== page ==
Spoonfest was our inspiration; some common threads are JoJo Wood, Jarrod Stone Dahl, Jögge Sundqvist, Beth Moen – but we have Owen Thomas, Dave Fisher, Tim Manney, April Stone Dahl and others coming too. Later this month, I’ll be getting some lists of wood needs, and other preparations. It will be here before you know it, and before I’m ready. Thankfully, CRAFT is in better hands than mine, so I just have to show up & introduce some people and cut wood…

the wainscot chair panel & more

Some catch up about the wainscot chair underway. First off, the back of the panel is decorated, unlike most (all?) New England wainscots – in this case a raised/tabled panel. The raising is quite distinct, leaving a high rectangle (the table) that is then set off by scraping a molded edge to it. Here, I have the panel on the bench, pausing in mid-bevelling.

raised tabled panel

Here it is, test-fitted into the rear stiles & crest rail. The stiles still need moldings scraped along their long edges. This section is leaning against the front section, so you see the scrolled apron peeking through behind. I can’t wait to work in the new shop, where I hope to have some room for photos!

back of the back


The front of the panel has 4 “crop circles” (I had to give them some name…) – you might have seen an earlier post where I showed a couple of period examples of this decoration.

front of the back

I had no evidence regarding what tool might have made these shapes – I’ve only seen the circles a few times… so I made a tool much like a wooden brace, or “wimble” as it’s sometimes called. But instead of a boring bit in the bottom, I inserted a scraper, like we use on scratch stocks for molding.

crop circle wimble

Here’s the head. I left it loose, thinking I might like to use this head for an actual brace (that’s what I cut it for ages ago, was just lucky I could find it now, & thus didn’t have to make it)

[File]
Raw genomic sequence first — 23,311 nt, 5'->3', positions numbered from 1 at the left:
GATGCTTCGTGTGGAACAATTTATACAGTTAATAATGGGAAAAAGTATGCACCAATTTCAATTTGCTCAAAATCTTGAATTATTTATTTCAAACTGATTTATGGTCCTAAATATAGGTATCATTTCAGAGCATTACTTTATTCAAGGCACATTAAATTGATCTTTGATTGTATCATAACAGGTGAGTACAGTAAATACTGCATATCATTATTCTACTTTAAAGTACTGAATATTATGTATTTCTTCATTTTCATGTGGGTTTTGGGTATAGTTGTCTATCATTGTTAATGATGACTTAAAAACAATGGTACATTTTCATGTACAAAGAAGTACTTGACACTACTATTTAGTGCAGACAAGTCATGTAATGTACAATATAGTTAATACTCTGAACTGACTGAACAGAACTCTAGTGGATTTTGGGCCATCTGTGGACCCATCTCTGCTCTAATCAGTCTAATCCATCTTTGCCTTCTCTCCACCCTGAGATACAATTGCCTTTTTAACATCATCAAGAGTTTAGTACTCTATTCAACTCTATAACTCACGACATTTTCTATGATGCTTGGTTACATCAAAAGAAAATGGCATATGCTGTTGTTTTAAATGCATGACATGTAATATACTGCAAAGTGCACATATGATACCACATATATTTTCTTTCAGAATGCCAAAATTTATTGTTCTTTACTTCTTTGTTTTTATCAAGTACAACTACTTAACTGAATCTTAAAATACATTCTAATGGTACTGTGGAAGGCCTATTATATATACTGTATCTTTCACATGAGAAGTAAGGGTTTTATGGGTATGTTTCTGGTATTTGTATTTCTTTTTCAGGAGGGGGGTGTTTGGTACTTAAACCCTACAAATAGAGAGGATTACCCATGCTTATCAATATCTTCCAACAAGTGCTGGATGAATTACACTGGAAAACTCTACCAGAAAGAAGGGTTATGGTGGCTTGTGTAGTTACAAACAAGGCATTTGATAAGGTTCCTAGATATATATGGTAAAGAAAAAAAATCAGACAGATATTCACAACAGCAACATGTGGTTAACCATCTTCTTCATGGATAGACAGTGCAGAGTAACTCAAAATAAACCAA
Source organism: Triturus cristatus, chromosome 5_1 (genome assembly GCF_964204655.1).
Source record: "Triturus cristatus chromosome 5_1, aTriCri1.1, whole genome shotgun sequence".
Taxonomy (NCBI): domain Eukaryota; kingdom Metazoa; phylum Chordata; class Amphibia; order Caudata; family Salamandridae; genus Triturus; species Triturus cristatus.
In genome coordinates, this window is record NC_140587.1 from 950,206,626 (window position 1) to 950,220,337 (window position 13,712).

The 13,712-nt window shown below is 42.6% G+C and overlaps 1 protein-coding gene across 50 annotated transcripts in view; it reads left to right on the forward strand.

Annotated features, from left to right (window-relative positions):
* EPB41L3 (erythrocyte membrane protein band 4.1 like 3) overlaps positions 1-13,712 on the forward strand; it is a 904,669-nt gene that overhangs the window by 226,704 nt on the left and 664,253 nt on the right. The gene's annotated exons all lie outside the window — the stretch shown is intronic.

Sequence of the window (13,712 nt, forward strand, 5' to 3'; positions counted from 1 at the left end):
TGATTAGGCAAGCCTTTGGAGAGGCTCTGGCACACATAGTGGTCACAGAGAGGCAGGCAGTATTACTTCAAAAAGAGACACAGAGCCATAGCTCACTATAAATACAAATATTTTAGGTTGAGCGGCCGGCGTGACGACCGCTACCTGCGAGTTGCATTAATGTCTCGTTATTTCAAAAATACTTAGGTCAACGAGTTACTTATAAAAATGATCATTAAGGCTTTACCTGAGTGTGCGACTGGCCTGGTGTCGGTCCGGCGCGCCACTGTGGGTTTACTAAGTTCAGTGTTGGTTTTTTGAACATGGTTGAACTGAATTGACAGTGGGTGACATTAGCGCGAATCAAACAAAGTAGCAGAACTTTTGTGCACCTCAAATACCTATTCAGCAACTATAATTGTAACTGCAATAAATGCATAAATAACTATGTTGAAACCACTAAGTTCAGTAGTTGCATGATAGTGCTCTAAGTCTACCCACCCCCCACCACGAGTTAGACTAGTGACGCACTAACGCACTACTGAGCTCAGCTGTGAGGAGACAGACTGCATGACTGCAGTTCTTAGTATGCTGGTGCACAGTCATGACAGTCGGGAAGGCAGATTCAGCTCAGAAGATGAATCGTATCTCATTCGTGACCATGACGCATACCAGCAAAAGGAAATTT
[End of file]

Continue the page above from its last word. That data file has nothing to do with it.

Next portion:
head of wimble

Here’s the scraping profile, and the result. If I had time to spend, I would have rounded the end of the tool, and installed a ferrule to keep the cutter in place. I tried a screw like I use on scratch stocks, but it split the maple. So I temporarily clamped the end closed, cut the circles & moved on.

crop circle & cutter

Our neighbor Sara invited us to see Sara & Brad, fish monitors from the Massachusetts Division of Marine Fisheries checking the smelt coming up the river. We had quite a time. Birds I know because they fly right around where you can see them, but the fish rarely poke their heads out of the water…

here’s the fyke net:

fike net

Here’s one of the smelt. I think I heard them say they caught 190 overnight, and over 400 in 4 days this week. They told us it has been the best year (out of 14 or so) they have had for smelt. they do the whole “record-them, measure them, toss them back” thing.


Connect the dots

Remember the other night when I showed some drawings and carvings, I included this one that I was working for the frame I’m cutting.

devon pattern cropped

Here is the brace with that design on it – done in pine, frustrating carving softwood. It’s not like carving oak.


I know this pattern from surviving carvings on oak furniture made in Devon in the 2nd half of the seventeenth century. I have a fair number of reference photographs of works I studied over there, and related ones made here in Massachusetts. But by far, the best on-line reference for Devon oak furniture is Paul Fitzsimmons’ Marhamchurch Antiques website. I always open his emails, and always take the time to look at his newest offerings. They never disappoint.

Here’s that motif from a chest Paul posted some time back:

OSM chest

The bottom rail is the one I’m thinking of, the top rail is related, but a variation. Here’s another, I forget where this photo came from, the chest is Devon, c. 1660-1700.

chest w drawer feb 2010

While scrolling through some reference materials here at home the other day, I remembered Thomas Trevelyon. His story is complicated, but he produced perhaps 3 manuscripts, c. 1608-1616 of various subjects. Astounding stuff. In some of my last years at the museum, our reference library received a facsimile copy of one of these, I think I might have been one of only two  people to even look at it. These aren’t pattern books, because they were never printed – they’re manuscripts. I never got straight what the purpose was.  BUT – purpose or not, here, the border of this illustration is what I was remembering:


This one’s from University College, London – I got it from here,

where you can read much of the story about Trevelyon. One of his manuscripts is now digitized & available here:

He uses this border a lot in the UCL manuscript. Sometimes there’s a flower between the S-scrolls. This pattern will make its way into all of my furniture-carving classes this year. It’s great fun to connect the dots like this.